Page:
On their own: Britain’s child migrants tells the story of how more than 100,000 British youngsters were sent to Canada, Australia and other Commonwealth countries as part of child migration schemes between 1869 and 1967.
Despite assurances they would return home their trips would, more often than not, be on a one-way-ticket.
This exhibition is a collaboration between the Australian National Maritime Museum and National Museums Liverpool and tells the heart-breaking story of those children whose lives were changed forever.
Ellie Moffat, Curator of Maritime Collections at Merseyside Maritime Museum, said: “This exhibition tells the story of a significant chapter in our history that many people in Britain know little about.
“It’s a difficult subject but an important one to tell and this was very much in our minds when the Australian National Maritime Museum in Sydney approached us as exhibition partners.
“We wanted to ensure that the difficult experiences these young children faced are shared with as wide an audience as possible.
“Liverpool was one of the main ports of departure for the 100,000 children sent to Canada – so it feels entirely fitting for Merseyside Maritime Museum to be the first UK venue for the exhibition.”
British child migrants. Photograph Molong Historical Society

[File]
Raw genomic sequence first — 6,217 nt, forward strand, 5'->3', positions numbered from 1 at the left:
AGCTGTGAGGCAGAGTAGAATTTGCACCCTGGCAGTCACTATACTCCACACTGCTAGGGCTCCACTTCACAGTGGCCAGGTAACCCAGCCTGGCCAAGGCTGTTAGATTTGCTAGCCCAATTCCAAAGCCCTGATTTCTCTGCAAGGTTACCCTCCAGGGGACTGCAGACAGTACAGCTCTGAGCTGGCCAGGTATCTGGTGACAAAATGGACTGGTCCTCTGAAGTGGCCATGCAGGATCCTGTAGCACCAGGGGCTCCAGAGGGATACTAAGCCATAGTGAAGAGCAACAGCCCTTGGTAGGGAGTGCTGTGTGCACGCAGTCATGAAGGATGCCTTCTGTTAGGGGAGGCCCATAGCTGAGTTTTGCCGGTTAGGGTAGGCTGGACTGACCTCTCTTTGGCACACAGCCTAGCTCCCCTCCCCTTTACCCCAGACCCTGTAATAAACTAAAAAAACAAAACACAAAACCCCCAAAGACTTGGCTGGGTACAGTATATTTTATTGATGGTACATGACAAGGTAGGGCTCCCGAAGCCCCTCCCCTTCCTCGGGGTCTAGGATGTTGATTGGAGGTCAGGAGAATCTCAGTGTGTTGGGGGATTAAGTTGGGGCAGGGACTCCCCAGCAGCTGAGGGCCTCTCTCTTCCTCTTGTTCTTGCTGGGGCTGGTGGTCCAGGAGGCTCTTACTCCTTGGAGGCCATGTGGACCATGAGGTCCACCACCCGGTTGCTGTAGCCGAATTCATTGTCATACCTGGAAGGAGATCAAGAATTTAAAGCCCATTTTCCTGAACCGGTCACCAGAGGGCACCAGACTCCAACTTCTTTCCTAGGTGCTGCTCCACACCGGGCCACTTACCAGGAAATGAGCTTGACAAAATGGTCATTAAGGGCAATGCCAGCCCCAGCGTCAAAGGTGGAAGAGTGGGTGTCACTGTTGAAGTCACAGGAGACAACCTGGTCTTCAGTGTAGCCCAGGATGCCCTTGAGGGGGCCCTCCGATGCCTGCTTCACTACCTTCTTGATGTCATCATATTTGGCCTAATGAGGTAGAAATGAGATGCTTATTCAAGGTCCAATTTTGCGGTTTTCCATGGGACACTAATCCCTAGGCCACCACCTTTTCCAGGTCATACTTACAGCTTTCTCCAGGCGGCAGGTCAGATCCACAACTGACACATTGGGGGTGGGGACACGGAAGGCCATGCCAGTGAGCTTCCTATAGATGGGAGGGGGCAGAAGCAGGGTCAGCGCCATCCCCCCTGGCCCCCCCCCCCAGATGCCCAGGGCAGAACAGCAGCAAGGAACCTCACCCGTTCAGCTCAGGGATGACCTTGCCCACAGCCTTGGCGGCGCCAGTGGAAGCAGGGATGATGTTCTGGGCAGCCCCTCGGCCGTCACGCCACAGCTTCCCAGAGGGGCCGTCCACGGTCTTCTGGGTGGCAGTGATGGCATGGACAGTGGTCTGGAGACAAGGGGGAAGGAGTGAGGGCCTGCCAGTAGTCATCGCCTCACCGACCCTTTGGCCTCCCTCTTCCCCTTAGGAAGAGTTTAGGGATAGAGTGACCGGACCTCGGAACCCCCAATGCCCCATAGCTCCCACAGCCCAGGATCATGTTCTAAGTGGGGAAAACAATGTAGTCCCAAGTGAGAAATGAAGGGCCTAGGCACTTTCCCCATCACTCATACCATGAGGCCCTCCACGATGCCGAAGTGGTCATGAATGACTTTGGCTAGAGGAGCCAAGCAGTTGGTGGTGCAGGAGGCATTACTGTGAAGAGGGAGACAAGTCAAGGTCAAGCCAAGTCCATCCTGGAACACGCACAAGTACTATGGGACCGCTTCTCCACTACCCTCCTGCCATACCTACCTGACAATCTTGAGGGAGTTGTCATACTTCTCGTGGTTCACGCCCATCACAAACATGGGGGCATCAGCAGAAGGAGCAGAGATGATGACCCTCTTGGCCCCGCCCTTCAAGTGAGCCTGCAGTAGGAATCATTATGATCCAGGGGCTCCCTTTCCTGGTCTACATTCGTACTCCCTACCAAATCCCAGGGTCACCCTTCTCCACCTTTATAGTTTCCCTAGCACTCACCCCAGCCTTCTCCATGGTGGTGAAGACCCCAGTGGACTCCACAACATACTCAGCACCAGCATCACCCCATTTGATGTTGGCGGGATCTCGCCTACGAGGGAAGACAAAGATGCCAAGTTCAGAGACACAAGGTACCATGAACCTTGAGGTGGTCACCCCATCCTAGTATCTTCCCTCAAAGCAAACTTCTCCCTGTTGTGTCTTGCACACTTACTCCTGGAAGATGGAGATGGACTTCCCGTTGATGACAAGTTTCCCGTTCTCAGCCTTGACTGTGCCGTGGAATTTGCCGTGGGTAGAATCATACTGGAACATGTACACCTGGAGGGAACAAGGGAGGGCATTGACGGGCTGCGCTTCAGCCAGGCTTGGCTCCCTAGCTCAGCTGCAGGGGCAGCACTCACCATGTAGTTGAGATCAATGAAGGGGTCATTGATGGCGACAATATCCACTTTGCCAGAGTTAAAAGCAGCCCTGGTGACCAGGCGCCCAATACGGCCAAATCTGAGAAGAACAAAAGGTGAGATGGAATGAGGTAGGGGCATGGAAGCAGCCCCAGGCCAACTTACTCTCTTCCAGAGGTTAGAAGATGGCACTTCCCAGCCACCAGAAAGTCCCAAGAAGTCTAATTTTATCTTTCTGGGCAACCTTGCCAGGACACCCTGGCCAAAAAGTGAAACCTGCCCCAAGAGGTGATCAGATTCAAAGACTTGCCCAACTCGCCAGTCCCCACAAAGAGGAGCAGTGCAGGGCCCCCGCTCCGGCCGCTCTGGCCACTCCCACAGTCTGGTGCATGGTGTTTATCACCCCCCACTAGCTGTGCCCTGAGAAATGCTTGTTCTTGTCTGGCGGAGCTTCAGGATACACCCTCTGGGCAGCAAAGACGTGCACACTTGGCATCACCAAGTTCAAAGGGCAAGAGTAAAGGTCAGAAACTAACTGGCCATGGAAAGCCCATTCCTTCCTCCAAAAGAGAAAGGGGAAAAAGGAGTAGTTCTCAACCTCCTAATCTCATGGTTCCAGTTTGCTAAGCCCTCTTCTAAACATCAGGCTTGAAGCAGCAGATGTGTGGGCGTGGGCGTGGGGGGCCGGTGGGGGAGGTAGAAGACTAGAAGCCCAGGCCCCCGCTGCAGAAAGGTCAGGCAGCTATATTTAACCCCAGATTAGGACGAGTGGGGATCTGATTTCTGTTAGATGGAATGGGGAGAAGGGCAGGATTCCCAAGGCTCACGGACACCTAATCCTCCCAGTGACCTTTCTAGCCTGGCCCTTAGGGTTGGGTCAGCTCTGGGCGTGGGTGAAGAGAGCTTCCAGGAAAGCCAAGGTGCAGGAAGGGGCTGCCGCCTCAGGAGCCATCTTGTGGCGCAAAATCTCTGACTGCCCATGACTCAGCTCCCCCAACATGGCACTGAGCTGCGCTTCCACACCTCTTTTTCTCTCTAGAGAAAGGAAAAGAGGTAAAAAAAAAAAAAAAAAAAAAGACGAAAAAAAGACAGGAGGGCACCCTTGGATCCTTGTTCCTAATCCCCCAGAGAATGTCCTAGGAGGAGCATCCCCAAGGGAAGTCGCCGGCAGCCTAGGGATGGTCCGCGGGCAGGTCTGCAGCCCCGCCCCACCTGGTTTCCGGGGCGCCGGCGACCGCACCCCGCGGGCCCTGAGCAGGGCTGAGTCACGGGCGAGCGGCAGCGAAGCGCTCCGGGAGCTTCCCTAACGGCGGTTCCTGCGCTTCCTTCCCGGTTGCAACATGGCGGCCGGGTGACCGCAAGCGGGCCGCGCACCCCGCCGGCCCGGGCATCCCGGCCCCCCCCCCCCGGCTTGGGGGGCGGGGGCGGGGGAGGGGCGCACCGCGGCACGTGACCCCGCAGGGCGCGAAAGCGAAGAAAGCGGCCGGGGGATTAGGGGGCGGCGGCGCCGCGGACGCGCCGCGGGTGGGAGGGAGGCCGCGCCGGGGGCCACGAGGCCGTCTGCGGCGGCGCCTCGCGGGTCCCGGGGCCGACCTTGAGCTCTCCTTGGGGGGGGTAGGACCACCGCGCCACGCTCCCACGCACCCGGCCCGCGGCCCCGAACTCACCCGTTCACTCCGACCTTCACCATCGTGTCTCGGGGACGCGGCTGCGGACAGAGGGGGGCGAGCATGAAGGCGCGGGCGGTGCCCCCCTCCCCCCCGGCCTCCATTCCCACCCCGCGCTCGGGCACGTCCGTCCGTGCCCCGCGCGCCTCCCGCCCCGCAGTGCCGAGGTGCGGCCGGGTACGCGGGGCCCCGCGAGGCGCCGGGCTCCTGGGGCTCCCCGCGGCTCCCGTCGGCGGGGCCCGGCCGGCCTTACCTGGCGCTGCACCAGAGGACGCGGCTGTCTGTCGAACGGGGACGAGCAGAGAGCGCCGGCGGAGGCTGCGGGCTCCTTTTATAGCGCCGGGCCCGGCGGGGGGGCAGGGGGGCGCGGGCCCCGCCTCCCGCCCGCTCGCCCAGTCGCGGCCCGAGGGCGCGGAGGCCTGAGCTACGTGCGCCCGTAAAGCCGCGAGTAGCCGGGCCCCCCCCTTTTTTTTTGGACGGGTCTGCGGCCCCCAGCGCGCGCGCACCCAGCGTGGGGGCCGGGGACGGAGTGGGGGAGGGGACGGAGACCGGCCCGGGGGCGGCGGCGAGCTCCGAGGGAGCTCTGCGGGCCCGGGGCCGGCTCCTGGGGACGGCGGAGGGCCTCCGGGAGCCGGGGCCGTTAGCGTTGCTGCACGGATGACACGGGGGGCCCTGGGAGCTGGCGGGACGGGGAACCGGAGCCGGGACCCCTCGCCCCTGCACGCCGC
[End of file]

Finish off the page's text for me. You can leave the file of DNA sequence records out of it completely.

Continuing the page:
Some of the children were orphans and many came from families who were unable to care for them.
At the time charitable and religious organisations sent them overseas, with the belief that their lives would improve as a result.
They were supported by governments for which these schemes supplied much needed population and labour.
Siblings and friends were frequently split up on arrival and left isolated, facing long hard days of labour in extremes of climate. This isolation often led to a lonely, brutal childhood.
On their own: Britain’s child migrants tells their emotional stories and through detailed case studies, visitors will meet a number of child migrants and find out more about their different experiences.
In 2009 the Australian Government apologised to children who had suffered abuse in child migration schemes. In 2010 the British Government followed suit.
The exhibition has been developed by National Museums Liverpool in partnership with The Australian National Maritime Museum and has toured Australia where more than 350,000 people came to see it.
Stewart Lee: Stewart migrated when he was just four-years-old from his home in Manchester.
He sailed on the SS Strathnaver and arrived at Molong, New South Wales, Australia in 1955. He always carried a memento of the photograph of his family home.
"We were told we were having a big long holiday and we'd be going back." Stewart was dressed in "a nice, neat little suit" for the voyage, but this was taken off him upon arrival.
"The day we got there they were stripped off us and we were given old hand-me-downs." Stewart describes his 13 years at Molong as "extremely traumatic" in which he experienced "all sorts of abuses," and says he was provided with minimal education but expected to do a normal day's work.
The exhibition is accompanied by an online exhibition resource and a website has been set up which features oral histories and a message board:
On their own: Britain’s child migrants runs from 17 October 2014 to 4 October 2015. This is the first time the exhibition has been seen in Britain. It is free entry.Back to top